This is the first pictorial biography of Gandhi in which the narrative-concise, readable and incisive is illustrated with contemporary photographs and facsimiles of letters, newspaper reports and cartoons, adding up to a fascinating flash-back on the life of Mahatma Gandhi and the struggle for Indian freedom led by him. There is a skilful matching in this book of text and illustrations, of description and analysis and of concrete detail and large perspective. This pictorial biography will revive many memories in those who have lived through the Gandhian era; it should also be of interest to the post-independence generation.
Shri B. R. Nanda - former Director, Nehru Memorial Museum and Library, New Delhi. His full-scale biography of Mahatma Gandhi has been published in India, Britain and the U.S.A. and translated into French, Spanish, Italian and several other languages
Ever since Gandhi had entered Indian public life in 1915, he had been pleading for a new deal for the village. The acute pressure on land and the absence of supplementary industries had caused chronic unemployment and under-employment among the peasants whose appalling poverty never ceased to weigh upon Gandhi's mind. His advocacy of the spinning wheel really derived from its immediate value as a palliative. Since eighty-five per cent of the population of India lived in villages, their economic and social resuscitation seemed to Gandhi to be a sine qua non for freedom from foreign rule. The growing gap in economic standards and social amenities between the village and the town had to be bridged. This could best be done by volunteers from the towns who spread themselves in the countryside to help revive dead or dying village industries, and to improve standards of nutrition, education and sanitation.
It was not Gandhi's habit to preach what he did not practise; he decided to settle in a village. His choice fell upon Segaon which was situated near Wardha. It had a population of six hundred, and lacked such bare amenities as a pucca road, a shop and a post office. Here, on land owned by his friend and disciple Jamnalal Bajaj, Gandhi occupied a one-room hut. Those who came to see him during the rains had to wade through ankle-deep mud. The climate was inhospitable; there was not an inhabitant of this village who had not suffered from dysentery or malaria. Gandhi himself fell sick but was resolved not to leave Segaon. He hoped he would draw his team for village uplift from Segaon itself, but could not prevent his disciples, old and new, from collecting around him. When Dr. John Mott interviewed him in 1937, Gandhi's was the solitary hut; before long a colony of mud and bamboo grew up. Among its residents were Prof. Bhansali, who had roamed in forests naked and with sealed lips, subsisting on neem leaves; Maurice Frydman, a Pole, who became a convert to the Gandhian of a handicraft civilization based on non-violence; a Sanskrit scholar who was a leper and was housed next to Gandhi's hut so that he could tend him; a Japanese monk who (in the words of Mahadev Desai, Gandhi's Secretary) worked like a horse and lived like a hermit.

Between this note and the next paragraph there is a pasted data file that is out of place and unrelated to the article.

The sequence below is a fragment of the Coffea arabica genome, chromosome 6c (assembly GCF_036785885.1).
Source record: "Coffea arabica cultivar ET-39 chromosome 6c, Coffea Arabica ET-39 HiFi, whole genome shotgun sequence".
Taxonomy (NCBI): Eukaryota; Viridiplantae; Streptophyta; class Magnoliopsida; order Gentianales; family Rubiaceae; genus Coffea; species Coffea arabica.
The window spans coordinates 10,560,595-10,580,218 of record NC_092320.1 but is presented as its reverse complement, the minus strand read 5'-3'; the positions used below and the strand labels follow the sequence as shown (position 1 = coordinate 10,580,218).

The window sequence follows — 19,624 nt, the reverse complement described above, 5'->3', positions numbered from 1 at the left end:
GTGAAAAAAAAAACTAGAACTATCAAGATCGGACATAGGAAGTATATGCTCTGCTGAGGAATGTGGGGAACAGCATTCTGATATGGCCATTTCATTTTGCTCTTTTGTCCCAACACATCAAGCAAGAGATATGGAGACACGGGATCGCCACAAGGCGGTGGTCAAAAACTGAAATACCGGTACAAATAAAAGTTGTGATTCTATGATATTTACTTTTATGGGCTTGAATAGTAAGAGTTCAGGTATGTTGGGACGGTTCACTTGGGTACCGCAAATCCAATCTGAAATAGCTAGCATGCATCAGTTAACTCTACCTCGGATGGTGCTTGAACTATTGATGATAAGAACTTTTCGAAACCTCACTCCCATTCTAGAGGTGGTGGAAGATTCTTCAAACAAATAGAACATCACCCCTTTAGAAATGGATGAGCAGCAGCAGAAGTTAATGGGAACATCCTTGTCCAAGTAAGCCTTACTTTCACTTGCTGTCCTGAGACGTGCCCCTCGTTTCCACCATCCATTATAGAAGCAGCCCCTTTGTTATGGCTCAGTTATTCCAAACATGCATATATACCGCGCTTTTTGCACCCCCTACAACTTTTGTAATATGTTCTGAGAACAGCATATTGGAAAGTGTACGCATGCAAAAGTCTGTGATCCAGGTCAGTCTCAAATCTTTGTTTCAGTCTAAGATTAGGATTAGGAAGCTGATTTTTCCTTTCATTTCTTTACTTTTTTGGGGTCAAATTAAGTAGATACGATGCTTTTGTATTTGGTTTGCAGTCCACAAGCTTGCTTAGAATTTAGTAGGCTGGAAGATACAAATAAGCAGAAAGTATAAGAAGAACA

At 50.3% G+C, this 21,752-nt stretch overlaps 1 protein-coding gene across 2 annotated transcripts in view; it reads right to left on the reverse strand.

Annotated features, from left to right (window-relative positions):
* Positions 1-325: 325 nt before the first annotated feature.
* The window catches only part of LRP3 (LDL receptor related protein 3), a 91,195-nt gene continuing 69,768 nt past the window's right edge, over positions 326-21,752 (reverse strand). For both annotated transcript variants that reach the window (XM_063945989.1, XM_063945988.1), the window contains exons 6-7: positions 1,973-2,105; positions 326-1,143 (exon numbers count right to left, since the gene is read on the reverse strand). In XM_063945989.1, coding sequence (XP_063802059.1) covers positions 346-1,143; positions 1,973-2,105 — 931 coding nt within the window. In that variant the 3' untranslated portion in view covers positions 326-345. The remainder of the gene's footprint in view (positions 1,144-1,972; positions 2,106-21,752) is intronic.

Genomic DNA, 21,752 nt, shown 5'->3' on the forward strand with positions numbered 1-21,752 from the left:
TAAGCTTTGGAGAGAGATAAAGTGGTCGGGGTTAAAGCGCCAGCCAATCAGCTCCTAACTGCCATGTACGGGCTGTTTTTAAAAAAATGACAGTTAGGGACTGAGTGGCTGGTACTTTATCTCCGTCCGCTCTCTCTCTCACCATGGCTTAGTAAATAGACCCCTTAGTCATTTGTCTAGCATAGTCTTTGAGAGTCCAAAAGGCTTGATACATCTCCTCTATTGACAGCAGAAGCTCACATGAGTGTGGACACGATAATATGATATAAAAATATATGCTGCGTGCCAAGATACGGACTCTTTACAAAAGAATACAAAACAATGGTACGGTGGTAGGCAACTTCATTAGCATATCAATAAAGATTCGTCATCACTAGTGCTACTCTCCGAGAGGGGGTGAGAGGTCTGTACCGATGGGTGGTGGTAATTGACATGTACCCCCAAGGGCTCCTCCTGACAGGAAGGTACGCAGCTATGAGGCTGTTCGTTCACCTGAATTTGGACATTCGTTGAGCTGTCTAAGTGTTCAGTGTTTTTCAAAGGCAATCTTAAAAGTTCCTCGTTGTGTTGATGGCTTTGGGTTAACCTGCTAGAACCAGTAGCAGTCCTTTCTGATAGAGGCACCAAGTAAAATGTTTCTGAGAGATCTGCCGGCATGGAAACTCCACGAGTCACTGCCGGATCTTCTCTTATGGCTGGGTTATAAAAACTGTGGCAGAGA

Sevagram (as Segaon came to be known) was not planned as an ashram. Gandhi never conceived it as such and did not impose any formal discipline upon it. It became a centre of the Gandhian scheme of village welfare. A number of institutions grew up in and around it to take up he various strands of economic and social uplift. The All India Village Industries Association supported and developed such industries as could easily be fostered, required little capital and did not need help from outside the village. The Association set up a school for training village workers and published its own periodical, the Gram Udyog Patrika. There were other organizations such as the Goseva Sangh, which sought to improve the condition and breed of the Hindustani Talimi Sangh, which experimented in Gandhi's ideas on education.
The educational system in India had always struck Gandhi as inadequate and wasteful. The vast majority of the population could not get the rudiments of education, but even those who went to village primary schools soon unlearnt what was taught to them because it had little to do with their daily lives and environment. Gandhi suggested that elementary education suited to the Indian village could best be imparted through handicrafts so as to substitute a coordinated training in the use of the hand and the eye for a notoriously bookish and volatile learning. His ideas found an expression in the scheme of "Basic Education" which stirred the stagnant pools of the Indian educational system and stimulated administrators and educationists along new lines.
Work in the village was an arduous and slow affair; it was plodder's work, as Gandhi once put it. It did not earn banner headlines in the press and did not seem to embarrass the Government. Many of Gandhi's colleagues did not see how this innocuous activity could help India in advancing to the real goal - that of political freedom. On the other hand, the first official reaction to Gandhi's village uplift work was to consider it a well-laid plan to spread sedition among the rural masses; the government of India warned the provincial governments to be on their guard and to start counter-propaganda in the villages.